11. A method of reading the device of claim 1, the method comprising
orienting the magnetization of the coupled reference layers in a first stable orientation, and measuring a first resistance of the device;
orienting the magnetization of the coupled reference layers in a second stable orientation, and measuring a second resistance of the device; and
using the measured first and second resistances to determine a logic value stored in the device.
12. The method of claim 11, wherein the logic value is determined by examining a polarity of a difference between the resistance measurements.
13. A magnetic memory device comprising:
an artificial antiferromagnet;
first and second insulating tunnel barriers on opposite sides of the artificial antiferromagnet;
a first data ferromagnetic layer on the first insulating tunnel barrier; and
a second data ferromagnetic layer on the second insulating tunnel barrier;
the first and second insulating tunnel barriers having a substantially different thickness.
14. A data storage device comprising an array of memory cells, each memory cell including first and second magnetic tunnel junctions, and a spacer layer separating first and second reference layers of the first and second magnetic tunnel junctions, the first and second reference layers(AF) coupled.
15. The data storage device of claim 14, further comprising a circuit for writing to selected memory cells during write operations, the circuit writing to a selected memory cell by simultaneously applying a switching field to both magnetic tunnel junctions of the selected memory cell, the switching field causing data layer magnetization of the both magnetic tunnel junctions to be oriented in the same stable direction, whereby the first and second magnetic tunnel junctions of the selected memory cell have opposite magnetization orientations.
16. The device of claim 14, further comprising means for applying an external switching field to a plurality of AF-coupled reference layers during a read operation.
17. The data storage device of claim 16, further comprising a circuit for reading memory cells during read and write operations, the circuit reading a selected memory cell by:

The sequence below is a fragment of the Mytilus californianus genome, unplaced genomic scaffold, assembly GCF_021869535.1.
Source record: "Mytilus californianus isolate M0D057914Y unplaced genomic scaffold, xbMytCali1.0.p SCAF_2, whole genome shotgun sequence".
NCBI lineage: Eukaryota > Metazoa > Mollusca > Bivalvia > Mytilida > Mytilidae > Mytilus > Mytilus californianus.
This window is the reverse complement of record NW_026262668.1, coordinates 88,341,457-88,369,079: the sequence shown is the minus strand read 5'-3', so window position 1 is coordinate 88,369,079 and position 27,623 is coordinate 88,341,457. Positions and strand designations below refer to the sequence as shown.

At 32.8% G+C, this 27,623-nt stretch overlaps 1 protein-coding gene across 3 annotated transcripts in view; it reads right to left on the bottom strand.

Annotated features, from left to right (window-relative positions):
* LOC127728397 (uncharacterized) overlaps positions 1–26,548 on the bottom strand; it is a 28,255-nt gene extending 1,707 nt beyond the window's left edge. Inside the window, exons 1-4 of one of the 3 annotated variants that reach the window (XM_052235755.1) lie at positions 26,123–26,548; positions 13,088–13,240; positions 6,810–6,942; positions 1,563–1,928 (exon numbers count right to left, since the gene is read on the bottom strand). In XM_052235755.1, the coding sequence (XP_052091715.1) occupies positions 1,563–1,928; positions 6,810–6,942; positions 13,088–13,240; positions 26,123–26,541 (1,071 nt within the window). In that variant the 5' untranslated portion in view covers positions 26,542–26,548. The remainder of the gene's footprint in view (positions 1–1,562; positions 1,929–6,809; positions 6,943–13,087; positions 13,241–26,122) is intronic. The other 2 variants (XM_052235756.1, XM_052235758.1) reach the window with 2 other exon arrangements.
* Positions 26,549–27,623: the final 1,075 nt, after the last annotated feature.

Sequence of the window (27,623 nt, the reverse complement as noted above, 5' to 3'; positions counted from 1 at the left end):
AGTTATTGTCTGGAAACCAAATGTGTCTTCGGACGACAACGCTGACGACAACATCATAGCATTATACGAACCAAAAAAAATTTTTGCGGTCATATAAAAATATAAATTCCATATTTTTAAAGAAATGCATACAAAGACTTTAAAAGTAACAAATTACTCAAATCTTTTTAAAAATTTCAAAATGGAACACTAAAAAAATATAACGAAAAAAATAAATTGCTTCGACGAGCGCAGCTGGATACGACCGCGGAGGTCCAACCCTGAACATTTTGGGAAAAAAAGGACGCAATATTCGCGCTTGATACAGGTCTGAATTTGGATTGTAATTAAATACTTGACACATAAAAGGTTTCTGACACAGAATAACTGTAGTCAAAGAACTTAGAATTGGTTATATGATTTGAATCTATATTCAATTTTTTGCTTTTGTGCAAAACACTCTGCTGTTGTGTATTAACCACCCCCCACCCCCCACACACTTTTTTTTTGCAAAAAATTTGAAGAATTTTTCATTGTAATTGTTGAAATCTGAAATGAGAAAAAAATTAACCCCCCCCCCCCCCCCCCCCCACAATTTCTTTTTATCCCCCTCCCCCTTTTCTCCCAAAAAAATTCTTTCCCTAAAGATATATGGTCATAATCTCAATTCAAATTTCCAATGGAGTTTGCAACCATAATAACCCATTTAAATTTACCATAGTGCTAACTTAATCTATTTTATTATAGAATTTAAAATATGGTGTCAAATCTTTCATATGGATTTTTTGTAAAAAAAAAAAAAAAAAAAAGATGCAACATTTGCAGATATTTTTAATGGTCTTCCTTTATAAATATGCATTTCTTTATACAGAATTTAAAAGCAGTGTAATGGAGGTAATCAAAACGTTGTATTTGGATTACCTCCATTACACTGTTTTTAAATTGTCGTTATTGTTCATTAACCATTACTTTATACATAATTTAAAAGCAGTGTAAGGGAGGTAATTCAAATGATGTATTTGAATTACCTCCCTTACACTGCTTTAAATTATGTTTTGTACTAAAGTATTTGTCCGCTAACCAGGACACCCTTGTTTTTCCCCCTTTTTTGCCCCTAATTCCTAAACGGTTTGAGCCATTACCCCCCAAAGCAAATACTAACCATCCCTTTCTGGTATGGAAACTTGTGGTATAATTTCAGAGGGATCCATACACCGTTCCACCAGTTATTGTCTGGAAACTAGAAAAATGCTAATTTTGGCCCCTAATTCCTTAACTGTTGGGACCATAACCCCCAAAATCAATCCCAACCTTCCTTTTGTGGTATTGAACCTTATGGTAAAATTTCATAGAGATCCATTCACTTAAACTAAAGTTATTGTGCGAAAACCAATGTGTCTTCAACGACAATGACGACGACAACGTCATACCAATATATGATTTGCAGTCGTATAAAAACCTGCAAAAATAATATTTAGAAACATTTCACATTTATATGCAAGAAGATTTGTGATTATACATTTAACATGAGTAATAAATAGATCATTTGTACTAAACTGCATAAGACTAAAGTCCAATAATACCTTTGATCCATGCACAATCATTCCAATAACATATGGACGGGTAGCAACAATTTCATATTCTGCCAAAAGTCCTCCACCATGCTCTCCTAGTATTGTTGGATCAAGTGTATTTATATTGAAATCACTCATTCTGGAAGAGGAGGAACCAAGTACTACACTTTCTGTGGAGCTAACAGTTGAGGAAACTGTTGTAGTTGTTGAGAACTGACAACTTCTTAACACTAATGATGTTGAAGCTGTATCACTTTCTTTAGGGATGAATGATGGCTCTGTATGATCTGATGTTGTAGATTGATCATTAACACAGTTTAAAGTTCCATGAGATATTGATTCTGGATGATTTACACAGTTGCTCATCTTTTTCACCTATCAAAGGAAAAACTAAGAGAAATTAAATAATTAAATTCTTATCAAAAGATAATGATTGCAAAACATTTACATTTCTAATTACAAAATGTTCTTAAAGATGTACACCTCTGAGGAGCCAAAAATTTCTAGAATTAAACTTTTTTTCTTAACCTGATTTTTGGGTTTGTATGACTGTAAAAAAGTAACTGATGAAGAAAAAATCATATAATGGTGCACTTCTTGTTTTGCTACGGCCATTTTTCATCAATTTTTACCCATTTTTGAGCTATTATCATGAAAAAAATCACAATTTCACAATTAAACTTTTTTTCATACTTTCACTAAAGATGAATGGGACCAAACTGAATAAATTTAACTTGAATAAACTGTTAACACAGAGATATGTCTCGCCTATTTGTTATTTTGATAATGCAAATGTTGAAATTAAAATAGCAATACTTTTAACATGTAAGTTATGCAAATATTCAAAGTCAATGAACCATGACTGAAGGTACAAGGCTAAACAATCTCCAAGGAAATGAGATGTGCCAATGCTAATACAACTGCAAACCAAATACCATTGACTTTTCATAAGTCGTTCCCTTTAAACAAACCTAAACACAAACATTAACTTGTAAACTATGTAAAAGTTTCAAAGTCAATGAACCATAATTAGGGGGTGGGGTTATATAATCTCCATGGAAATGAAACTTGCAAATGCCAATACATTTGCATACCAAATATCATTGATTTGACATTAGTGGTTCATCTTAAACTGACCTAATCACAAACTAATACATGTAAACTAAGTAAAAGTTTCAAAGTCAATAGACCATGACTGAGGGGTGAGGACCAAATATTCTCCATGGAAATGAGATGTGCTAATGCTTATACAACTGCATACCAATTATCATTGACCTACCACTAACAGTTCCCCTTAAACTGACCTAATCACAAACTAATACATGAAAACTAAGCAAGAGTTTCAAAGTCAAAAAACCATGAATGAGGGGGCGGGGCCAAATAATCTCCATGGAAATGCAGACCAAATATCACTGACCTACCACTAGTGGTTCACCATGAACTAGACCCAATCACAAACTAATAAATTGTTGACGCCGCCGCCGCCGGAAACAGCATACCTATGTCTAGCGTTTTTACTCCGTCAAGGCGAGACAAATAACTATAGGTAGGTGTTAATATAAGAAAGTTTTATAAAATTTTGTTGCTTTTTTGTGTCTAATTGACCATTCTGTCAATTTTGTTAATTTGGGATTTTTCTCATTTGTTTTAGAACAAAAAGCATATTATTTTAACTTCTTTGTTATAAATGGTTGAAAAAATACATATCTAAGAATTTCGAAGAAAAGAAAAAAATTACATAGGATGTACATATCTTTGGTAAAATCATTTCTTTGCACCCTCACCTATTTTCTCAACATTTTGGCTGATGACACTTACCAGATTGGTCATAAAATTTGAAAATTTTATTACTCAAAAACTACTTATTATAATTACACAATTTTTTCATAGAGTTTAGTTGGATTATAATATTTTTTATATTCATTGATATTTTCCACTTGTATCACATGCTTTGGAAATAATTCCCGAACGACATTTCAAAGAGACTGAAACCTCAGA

orienting the magnetization of the AF-coupled reference layers of the selected memory cell in a first stable orientation, and measuring a first resistance of the selected memory cell;
orienting the magnetization of the AF-coupled reference layers in a second stable orientation, and measuring a second resistance of the selected memory cell; and
using the measured first and second resistances to determine a logic value stored in the selected memory cell.
18. The device of claim 17, wherein the switching field is applied to orient the magnetization of the AF-coupled reference layers of the selected memory cell in the first stable orientation; wherein the first resistance of the selected memory cell is measured after the AF-coupled reference layers are oriented in the first stable direction; wherein the switching field is applied to orient the magnetization of the AF-coupled reference layers in the second stable orientation after the first resistance is measured; and wherein the second resistance of the selected memory cell is measured after the AF-coupled reference layers are oriented in the second stable direction.
19. The device of claim 17, wherein the switching field is applied to the AF-coupled reference layers of the selected memory cell while the resistances are being measured.